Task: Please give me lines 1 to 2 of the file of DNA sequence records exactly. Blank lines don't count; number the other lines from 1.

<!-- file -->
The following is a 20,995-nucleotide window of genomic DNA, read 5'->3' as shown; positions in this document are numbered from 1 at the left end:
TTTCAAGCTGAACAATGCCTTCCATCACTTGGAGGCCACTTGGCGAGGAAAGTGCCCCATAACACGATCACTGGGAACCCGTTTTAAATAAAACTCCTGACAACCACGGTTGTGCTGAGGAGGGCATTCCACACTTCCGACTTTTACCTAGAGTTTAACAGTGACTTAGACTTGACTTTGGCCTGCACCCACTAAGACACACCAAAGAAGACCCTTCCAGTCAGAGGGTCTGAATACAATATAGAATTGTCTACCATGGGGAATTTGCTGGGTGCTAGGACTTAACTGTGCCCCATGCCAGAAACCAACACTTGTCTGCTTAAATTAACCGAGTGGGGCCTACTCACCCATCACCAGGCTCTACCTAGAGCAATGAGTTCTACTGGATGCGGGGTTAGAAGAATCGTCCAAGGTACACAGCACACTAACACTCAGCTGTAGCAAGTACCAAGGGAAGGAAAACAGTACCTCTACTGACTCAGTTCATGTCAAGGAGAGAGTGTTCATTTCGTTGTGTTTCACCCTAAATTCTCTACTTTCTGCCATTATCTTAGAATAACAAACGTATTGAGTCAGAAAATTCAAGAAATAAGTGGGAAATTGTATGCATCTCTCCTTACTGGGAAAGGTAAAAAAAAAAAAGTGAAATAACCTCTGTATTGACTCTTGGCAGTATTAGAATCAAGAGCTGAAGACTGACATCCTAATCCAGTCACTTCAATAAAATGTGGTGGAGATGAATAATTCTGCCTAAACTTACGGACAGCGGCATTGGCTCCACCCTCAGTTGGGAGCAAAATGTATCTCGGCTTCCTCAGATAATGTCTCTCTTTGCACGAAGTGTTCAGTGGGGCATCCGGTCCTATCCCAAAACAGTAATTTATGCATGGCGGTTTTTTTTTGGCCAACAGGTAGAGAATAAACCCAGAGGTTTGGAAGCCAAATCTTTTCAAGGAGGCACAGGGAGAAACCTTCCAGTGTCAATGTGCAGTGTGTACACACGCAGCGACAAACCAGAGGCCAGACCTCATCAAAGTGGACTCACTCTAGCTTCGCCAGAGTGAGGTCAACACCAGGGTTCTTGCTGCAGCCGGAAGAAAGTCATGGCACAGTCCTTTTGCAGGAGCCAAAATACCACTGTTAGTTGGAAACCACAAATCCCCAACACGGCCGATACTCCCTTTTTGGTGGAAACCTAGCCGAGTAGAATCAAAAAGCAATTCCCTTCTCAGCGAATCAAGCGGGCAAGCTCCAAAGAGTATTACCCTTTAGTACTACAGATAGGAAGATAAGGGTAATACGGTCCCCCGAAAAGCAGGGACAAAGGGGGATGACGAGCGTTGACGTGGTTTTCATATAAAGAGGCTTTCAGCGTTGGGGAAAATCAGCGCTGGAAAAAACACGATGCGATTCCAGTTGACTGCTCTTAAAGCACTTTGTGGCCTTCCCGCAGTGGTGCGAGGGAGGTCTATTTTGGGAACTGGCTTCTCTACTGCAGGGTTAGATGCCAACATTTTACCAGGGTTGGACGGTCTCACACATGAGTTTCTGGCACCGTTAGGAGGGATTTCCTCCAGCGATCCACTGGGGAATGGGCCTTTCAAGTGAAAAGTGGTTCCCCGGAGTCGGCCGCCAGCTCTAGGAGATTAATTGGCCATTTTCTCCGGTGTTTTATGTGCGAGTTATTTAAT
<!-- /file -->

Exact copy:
The following is a 20,995-nucleotide window of genomic DNA, read 5'->3' as shown; positions in this document are numbered from 1 at the left end:
TTTCAAGCTGAACAATGCCTTCCATCACTTGGAGGCCACTTGGCGAGGAAAGTGCCCCATAACACGATCACTGGGAACCCGTTTTAAATAAAACTCCTGACAACCACGGTTGTGCTGAGGAGGGCATTCCACACTTCCGACTTTTACCTAGAGTTTAACAGTGACTTAGACTTGACTTTGGCCTGCACCCACTAAGACACACCAAAGAAGACCCTTCCAGTCAGAGGGTCTGAATACAATATAGAATTGTCTACCATGGGGAATTTGCTGGGTGCTAGGACTTAACTGTGCCCCATGCCAGAAACCAACACTTGTCTGCTTAAATTAACCGAGTGGGGCCTACTCACCCATCACCAGGCTCTACCTAGAGCAATGAGTTCTACTGGATGCGGGGTTAGAAGAATCGTCCAAGGTACACAGCACACTAACACTCAGCTGTAGCAAGTACCAAGGGAAGGAAAACAGTACCTCTACTGACTCAGTTCATGTCAAGGAGAGAGTGTTCATTTCGTTGTGTTTCACCCTAAATTCTCTACTTTCTGCCATTATCTTAGAATAACAAACGTATTGAGTCAGAAAATTCAAGAAATAAGTGGGAAATTGTATGCATCTCTCCTTACTGGGAAAGGTAAAAAAAAAAAAGTGAAATAACCTCTGTATTGACTCTTGGCAGTATTAGAATCAAGAGCTGAAGACTGACATCCTAATCCAGTCACTTCAATAAAATGTGGTGGAGATGAATAATTCTGCCTAAACTTACGGACAGCGGCATTGGCTCCACCCTCAGTTGGGAGCAAAATGTATCTCGGCTTCCTCAGATAATGTCTCTCTTTGCACGAAGTGTTCAGTGGGGCATCCGGTCCTATCCCAAAACAGTAATTTATGCATGGCGGTTTTTTTTTGGCCAACAGGTAGAGAATAAACCCAGAGGTTTGGAAGCCAAATCTTTTCAAGGAGGCACAGGGAGAAACCTTCCAGTGTCAATGTGCAGTGTGTACACACGCAGCGACAAACCAGAGGCCAGACCTCATCAAAGTGGACTCACTCTAGCTTCGCCAGAGTGAGGTCAACACCAGGGTTCTTGCTGCAGCCGGAAGAAAGTCATGGCACAGTCCTTTTGCAGGAGCCAAAATACCACTGTTAGTTGGAAACCACAAATCCCCAACACGGCCGATACTCCCTTTTTGGTGGAAACCTAGCCGAGTAGAATCAAAAAGCAATTCCCTTCTCAGCGAATCAAGCGGGCAAGCTCCAAAGAGTATTACCCTTTAGTACTACAGATAGGAAGATAAGGGTAATACGGTCCCCCGAAAAGCAGGGACAAAGGGGGATGACGAGCGTTGACGTGGTTTTCATATAAAGAGGCTTTCAGCGTTGGGGAAAATCAGCGCTGGAAAAAACACGATGCGATTCCAGTTGACTGCTCTTAAAGCACTTTGTGGCCTTCCCGCAGTGGTGCGAGGGAGGTCTATTTTGGGAACTGGCTTCTCTACTGCAGGGTTAGATGCCAACATTTTACCAGGGTTGGACGGTCTCACACATGAGTTTCTGGCACCGTTAGGAGGGATTTCCTCCAGCGATCCACTGGGGAATGGGCCTTTCAAGTGAAAAGTGGTTCCCCGGAGTCGGCCGCCAGCTCTAGGAGATTAATTGGCCATTTTCTCCGGTGTTTTATGTGCGAGTTATTTAAT